Challenge to the Centre

One natural result of one’s culture being subjugated to an dominant alien culture, which therefore implies the lower status of one’s own, is to attempt to reassert the value of one’s own culture. A number of writers have wanted to establish a distinct ‘black voice’ in literature, which can express the black consciousness of colonised cultures which has hitherto been suppressed. Key figures in establishing the idea of Négritude were Aimé Césaire, from Martinique, and Leopold Sedar Senghor from Senegal. Both these men were French-educated, under French colonial influence.

They sought to establish black consciousness and black writing as something altogether different from the European model, based on different principles and understanding. In this way, they wanted to establish a black identity of thought and writing, and their influence can be seen in the Afro-Caribbean black consciousness movement in the United States. However, there are problems with this approach.

As soon as you define something as consciously other, it becomes runs the risk of being fixed and stereotyped, and can only be understood by reference to the other other. In many ways the characteristics of black consciousness in Négritude fitted some of the prejudices preconceptions of European thought, suggesting values in the instinctive and the emotional, as opposed to the rational and analytical. It can be said, therefore, to function only as an opposite to the central European model, rather than something independent. Some of the most trenchant criticism of Négritude has come from Nigerian writer Wole Soyinka.

Links:
Négritude on the Post Colonial Web
Soyinka’s response to Négritude discussed on the Post Colonial Web
Student responses to Things Fall Apart and Négritude

Another key figure is Frantz Fanon, a psychiatrist who approached colonisation from a more directly political perspective, arguing that all colonised peoples shared a common ground in the colonial experience, whereby their own cultures had been marginalised and replaced with the coloniser’s culture. Oppression had denigrated blackness, and he argued that racial stereotyping was at the heart of colonial thought, where the opposition of white/black also reflected an opposition of civilised/uncivilised, good/evil and so on. Some of these assumptions, for example, can be clearly recognised in Conrad’s Heart of Darkness (qv. extracts from Week 1). Fanon was also acutely aware of how easily colonised peoples could assimilate the values and manners of their colonisers, associating them with power and privilege, and thus further denigrating the indigenous culture.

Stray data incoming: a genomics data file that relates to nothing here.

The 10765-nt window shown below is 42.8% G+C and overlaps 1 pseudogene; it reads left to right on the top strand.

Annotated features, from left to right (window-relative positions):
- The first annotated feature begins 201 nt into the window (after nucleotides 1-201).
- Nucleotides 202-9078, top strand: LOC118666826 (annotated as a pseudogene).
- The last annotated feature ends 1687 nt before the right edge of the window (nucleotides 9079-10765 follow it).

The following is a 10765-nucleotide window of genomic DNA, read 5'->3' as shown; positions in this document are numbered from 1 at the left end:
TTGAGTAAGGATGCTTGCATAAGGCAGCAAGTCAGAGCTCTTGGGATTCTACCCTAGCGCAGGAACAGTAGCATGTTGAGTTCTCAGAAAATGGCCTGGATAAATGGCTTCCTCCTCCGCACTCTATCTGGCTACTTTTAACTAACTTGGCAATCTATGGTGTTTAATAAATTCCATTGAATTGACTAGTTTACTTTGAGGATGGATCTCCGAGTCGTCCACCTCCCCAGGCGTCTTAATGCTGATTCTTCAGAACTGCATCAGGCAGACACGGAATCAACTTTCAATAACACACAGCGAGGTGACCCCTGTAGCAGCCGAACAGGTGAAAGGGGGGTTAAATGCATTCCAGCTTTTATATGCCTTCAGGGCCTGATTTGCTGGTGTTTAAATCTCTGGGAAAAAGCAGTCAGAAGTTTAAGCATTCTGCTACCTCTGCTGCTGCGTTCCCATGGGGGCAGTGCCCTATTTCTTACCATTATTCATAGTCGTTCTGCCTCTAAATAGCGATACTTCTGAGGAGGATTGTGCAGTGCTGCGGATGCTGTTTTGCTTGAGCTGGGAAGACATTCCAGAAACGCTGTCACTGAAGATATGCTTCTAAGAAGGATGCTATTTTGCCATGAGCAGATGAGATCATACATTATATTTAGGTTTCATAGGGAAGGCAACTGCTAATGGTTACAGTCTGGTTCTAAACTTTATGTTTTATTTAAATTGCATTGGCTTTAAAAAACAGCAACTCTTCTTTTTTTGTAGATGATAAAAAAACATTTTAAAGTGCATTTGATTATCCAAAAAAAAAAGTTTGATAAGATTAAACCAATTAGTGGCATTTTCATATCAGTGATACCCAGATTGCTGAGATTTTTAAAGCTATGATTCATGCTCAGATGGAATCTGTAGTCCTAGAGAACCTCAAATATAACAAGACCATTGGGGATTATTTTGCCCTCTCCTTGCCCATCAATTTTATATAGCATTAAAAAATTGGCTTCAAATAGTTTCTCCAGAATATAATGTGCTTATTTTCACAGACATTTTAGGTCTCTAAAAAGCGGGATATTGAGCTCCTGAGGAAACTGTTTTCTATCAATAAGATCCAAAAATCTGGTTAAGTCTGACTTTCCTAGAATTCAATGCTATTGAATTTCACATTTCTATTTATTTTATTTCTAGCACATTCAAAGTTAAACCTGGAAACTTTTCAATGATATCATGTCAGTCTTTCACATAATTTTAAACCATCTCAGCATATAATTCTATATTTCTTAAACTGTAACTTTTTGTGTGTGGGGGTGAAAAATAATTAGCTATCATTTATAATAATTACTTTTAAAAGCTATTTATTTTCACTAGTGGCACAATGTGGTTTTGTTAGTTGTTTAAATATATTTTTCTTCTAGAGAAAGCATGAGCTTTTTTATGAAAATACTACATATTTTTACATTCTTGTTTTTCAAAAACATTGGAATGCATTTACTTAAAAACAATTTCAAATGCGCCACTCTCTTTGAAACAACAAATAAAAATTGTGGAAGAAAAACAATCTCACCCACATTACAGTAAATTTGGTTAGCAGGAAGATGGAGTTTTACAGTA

Chinua Achebe (Nigeria) argued that one key difference between European and African artistic expression was that European expression was individual, whereas African was linked to society and social function. He wanted African literature to be read an understood in the context of the society which had produced it, and in that way promote a positive view of African civilisation and its unique characteristics.

In his most famous novel, Things Fall Apart, he clearly establishes a vibrant Ibo (the tribes occupying Iboland, the area of Africa now called Nigeria) culture, with its system of beliefs, traditions, education and justice before the white colonisers arrive. The novel charts the beginning of the decline of the Ibo culture under the influence of the Christian missionaries and the beginning of colonial rule. Arrow of God shows the arbitrariness and lack of comprehension of European law applied to Ibo society.